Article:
Brief announcement: Distributed approximation for tree augmentation

Keren Censor-Hillel, Michal Dory

Research output: Chapter in Book/Report/Conference proceedingConference contributionpeer-review


A minimum spanning tree (MST) is an essential structure for distributed algorithms, since it is a low-cost connected subgraph which provides an efficient way to communicate in a network. However, trees cannot survive even one link failure. In this paper, we study the Tree Augmentation Problem (TAP), for which the input is a graph G and a spanning tree T of G and the goal is to augment T with a minimum (or minimum weight) set of edges Aug from G, such that T ∪ Aug remains connected after a failure of any single link. Being central tasks for network design, TAP and additional connectivity augmentation problems have been well studied in the sequential setting. However, despite the distributed nature of these problems, they have not been studied in the distributed setting. We address this fundamental topic and provide a study of distributed TAP. In the full version of this paper, we present distributed 2-approximation algorithms for TAP, both for the unweighted and weighted versions, which have a time complexity of O(h) rounds, where h is the height of T. We also present a distributed 4-approximation for unweighted TAP that has a time complexity of O(√n log∗ n+D) rounds for a graph G with n vertices and diameter D, which is an improvement for large values of h. We complement our algorithms with lower bounds and some applications to related problems.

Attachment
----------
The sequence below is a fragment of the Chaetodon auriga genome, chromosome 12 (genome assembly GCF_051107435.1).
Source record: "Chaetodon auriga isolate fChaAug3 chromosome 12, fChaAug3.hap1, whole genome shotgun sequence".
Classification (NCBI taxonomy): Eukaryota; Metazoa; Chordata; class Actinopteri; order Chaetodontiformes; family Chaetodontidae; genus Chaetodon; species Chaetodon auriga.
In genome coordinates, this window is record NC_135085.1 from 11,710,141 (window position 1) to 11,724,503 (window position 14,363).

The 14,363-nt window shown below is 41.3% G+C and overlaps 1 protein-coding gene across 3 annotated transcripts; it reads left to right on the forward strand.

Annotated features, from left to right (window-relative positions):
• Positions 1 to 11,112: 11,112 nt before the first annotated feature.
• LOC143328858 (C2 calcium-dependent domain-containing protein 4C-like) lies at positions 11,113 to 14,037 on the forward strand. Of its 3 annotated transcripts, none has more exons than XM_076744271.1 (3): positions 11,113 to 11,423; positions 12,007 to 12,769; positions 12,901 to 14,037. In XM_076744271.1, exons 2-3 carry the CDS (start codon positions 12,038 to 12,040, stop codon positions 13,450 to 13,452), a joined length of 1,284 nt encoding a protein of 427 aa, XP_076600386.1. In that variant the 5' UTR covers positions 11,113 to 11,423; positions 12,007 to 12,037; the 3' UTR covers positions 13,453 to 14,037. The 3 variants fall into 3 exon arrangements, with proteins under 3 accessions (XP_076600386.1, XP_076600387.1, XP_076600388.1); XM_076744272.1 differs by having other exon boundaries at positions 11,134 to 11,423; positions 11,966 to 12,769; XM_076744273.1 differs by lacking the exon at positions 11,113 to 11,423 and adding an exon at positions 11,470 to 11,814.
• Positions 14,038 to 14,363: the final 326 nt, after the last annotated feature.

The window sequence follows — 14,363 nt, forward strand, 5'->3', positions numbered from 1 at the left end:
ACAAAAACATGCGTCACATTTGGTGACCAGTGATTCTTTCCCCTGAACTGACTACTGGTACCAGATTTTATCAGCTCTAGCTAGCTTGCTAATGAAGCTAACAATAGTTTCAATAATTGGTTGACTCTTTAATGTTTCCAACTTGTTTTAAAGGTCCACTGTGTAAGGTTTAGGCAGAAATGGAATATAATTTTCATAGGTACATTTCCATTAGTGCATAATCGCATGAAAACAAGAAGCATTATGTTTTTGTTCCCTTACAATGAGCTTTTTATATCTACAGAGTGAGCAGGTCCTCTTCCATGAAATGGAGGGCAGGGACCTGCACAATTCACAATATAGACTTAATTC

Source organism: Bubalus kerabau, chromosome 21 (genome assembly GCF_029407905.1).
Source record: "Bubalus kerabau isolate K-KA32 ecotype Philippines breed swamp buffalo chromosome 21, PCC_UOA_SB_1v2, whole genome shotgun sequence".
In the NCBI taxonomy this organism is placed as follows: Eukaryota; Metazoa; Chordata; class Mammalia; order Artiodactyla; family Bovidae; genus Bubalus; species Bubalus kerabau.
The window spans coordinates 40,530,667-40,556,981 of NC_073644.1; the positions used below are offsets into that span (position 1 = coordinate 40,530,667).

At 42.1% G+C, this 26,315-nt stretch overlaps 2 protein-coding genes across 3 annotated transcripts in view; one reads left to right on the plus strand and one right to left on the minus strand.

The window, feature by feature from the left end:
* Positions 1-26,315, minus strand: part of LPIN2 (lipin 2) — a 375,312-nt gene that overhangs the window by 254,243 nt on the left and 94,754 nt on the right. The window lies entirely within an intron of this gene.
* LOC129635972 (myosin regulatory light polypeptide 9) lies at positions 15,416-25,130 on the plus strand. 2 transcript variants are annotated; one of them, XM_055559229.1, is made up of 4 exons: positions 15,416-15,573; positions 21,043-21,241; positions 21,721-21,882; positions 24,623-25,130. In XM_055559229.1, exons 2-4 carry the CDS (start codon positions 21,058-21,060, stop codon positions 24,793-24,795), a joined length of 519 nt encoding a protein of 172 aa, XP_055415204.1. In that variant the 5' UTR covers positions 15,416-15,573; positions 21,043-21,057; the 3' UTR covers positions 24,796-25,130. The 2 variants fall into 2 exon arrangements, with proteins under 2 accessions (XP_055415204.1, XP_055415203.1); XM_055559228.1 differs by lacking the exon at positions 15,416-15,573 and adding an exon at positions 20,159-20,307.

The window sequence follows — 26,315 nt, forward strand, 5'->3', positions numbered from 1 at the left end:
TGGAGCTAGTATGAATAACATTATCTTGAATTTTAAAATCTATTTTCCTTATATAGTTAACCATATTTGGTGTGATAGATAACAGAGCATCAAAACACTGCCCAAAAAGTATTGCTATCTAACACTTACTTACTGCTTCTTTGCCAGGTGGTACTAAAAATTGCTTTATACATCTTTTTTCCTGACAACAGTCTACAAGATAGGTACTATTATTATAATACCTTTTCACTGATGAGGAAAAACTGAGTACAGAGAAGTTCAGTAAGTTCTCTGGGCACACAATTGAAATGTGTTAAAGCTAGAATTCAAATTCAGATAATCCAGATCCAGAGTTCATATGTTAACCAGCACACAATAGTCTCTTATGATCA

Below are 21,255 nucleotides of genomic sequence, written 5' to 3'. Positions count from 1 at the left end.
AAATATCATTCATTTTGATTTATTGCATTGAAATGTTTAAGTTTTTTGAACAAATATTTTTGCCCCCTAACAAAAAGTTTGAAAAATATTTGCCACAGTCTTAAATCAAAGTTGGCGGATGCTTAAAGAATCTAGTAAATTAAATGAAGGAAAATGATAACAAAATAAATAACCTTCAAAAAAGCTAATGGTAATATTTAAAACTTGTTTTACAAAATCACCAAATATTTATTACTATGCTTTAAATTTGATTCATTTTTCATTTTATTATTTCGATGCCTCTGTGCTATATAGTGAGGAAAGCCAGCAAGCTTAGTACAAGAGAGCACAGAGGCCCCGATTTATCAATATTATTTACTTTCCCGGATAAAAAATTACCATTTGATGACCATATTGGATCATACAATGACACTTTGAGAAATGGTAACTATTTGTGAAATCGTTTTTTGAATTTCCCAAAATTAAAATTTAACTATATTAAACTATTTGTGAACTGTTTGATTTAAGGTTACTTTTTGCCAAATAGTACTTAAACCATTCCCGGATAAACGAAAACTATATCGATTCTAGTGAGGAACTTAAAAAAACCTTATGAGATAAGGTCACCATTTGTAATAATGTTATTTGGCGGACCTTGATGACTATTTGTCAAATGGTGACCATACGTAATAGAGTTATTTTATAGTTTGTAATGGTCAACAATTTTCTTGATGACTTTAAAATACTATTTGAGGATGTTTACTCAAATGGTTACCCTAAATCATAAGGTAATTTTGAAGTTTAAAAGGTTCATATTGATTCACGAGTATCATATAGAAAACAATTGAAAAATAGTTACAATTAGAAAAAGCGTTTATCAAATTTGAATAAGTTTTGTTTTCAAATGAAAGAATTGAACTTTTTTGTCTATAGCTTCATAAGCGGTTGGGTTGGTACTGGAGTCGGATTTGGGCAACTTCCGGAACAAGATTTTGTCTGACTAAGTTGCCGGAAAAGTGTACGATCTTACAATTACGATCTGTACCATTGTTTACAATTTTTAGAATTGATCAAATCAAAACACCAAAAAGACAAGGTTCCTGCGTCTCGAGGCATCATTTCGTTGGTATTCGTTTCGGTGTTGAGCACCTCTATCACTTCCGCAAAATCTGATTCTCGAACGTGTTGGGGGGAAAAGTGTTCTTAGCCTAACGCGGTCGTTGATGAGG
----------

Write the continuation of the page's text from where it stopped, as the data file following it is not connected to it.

Original languageEnglish
Title of host publicationPODC 2017 - Proceedings of the ACM Symposium on Principles of Distributed Computing
PublisherAssociation for Computing Machinery
Number of pages3
ISBN (Electronic)9781450349925
StatePublished - 26 Jul 2017
Externally publishedYes
Event36th ACM Symposium on Principles of Distributed Computing, PODC 2017 - Washington, United States
Duration: 25 Jul 201727 Jul 2017

Publication series

NameProceedings of the Annual ACM Symposium on Principles of Distributed Computing
VolumePart F129314


Conference36th ACM Symposium on Principles of Distributed Computing, PODC 2017
Country/TerritoryUnited States

Bibliographical note

Publisher Copyright:
© 2017 Association for Computing Machinery.


  • Approximation algorithms
  • Connectivity augmentation
  • Distributed network design

ASJC Scopus subject areas

  • Software
  • Hardware and Architecture
  • Computer Networks and Communications


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